Genetic deletion of TNF receptor suppresses excitatory synaptic transmission via reducing AMPA receptor synaptic localization in cortical neurons.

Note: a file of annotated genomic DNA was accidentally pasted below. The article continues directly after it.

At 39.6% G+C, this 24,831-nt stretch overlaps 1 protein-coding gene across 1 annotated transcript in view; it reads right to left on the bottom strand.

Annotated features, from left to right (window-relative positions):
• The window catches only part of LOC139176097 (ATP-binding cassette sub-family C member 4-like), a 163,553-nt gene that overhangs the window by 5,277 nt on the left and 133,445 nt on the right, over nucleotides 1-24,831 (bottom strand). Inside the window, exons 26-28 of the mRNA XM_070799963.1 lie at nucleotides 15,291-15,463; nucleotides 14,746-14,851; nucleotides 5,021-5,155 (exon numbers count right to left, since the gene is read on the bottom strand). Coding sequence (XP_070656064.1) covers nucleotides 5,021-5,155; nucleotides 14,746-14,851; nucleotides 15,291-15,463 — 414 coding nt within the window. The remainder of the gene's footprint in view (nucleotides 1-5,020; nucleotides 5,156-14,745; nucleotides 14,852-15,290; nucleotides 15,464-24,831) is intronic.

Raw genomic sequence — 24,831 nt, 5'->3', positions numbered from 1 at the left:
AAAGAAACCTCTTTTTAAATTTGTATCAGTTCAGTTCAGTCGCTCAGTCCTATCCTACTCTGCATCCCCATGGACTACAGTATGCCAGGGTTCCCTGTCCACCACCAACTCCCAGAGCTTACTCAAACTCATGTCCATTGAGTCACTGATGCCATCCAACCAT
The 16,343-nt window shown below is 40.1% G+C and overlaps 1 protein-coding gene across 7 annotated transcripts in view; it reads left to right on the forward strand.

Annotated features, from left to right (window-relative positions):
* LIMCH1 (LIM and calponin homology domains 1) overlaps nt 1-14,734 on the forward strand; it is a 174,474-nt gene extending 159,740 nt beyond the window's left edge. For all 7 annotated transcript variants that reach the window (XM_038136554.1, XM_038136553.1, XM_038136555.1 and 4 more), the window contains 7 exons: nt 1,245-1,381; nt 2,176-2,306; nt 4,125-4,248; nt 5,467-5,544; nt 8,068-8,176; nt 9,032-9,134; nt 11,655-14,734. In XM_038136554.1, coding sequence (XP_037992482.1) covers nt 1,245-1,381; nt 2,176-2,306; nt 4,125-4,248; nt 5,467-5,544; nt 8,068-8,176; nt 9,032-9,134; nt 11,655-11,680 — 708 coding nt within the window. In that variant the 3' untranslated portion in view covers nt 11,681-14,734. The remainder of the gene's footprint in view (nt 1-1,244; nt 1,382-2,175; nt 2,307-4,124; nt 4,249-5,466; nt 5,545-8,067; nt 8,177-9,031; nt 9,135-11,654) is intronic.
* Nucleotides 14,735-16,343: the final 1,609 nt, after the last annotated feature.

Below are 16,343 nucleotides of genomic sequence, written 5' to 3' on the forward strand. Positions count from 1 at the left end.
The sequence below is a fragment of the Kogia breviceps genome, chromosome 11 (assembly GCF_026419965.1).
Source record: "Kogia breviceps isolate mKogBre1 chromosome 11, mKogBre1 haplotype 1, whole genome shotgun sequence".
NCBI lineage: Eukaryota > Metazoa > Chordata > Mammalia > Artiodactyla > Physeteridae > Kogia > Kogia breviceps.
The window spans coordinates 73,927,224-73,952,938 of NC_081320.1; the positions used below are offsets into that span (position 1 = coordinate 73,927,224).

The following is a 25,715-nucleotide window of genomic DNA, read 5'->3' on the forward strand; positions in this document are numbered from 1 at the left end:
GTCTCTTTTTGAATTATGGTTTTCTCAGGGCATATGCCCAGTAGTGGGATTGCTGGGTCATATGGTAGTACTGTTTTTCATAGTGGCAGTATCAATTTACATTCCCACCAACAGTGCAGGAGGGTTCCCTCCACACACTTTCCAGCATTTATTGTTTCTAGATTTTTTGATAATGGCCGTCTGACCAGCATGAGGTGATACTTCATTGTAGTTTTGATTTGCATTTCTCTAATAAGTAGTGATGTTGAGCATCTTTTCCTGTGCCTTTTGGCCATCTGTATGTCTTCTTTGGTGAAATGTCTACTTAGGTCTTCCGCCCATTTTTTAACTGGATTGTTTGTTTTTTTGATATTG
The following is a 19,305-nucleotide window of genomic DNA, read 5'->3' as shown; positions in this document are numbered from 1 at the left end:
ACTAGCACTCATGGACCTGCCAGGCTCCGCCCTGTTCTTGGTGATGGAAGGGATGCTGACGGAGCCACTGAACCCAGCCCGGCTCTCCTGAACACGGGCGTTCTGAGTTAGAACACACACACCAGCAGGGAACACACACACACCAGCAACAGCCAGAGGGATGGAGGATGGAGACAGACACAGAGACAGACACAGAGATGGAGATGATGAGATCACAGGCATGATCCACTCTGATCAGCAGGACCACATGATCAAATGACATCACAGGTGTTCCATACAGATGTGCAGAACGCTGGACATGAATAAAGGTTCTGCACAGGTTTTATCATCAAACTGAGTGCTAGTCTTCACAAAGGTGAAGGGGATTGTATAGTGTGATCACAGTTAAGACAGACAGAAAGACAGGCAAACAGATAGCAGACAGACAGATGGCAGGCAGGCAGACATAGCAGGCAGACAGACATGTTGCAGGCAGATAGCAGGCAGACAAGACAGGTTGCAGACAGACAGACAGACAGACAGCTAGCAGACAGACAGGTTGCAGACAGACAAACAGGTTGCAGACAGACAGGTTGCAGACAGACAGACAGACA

The distribution of postsynaptic glutamate receptors has been shown to be regulated by proimmunocytokine tumor necrosis factor α (TNF-α) signaling. The role of TNF-α receptor subtypes in mediating glutamate receptor expression, trafficking, and function still remains unclear. Here, we report that TNF receptor subtypes (TNFR1 and TNFR2) differentially modulate α-amino-3-hydroxy-5-methyl-4-isoxazole propionic acid receptor (AMPAR) clustering and function in cultured cortical neurons. We find that genetic deletion of TNFR1 decreases surface expression and synaptic localization of the AMPAR GluA1 subunit, reduces the frequency of miniature excitatory postsynaptic current (mEPSC), and reduces AMPA-induced maximal whole-cell current. In addition, these results are not observed in TNFR2-deleted neurons. The decreased AMPAR expression and function in TNFR1-deleted cells are not significantly restored by short (2 h) or long (24 h) term exposure to TNF-α. In TNFR2-deleted cells, TNF-α promotes AMPAR trafficking to the synapse and increases mEPSC frequency. In the present study, we find no significant change in the GluN1 subunit of NMDAR clusters, location, and mEPSC. This includes applying or withholding the TNF-α treatment in both TNFR1- and TNFR2-deleted neurons. Our results indicate that TNF receptor subtype 1 but not 2 plays a critical role in modulating AMPAR clustering, suggesting that targeting TNFR1 gene might be a novel approach to preventing neuronal AMPAR-mediated excitotoxicity.-He, P., Liu, Q., Wu, J., Shen, Y. Genetic deletion of TNF receptor suppresses excitatory synaptic transmission via reducing AMPA receptor synaptic localization in cortical neurons.

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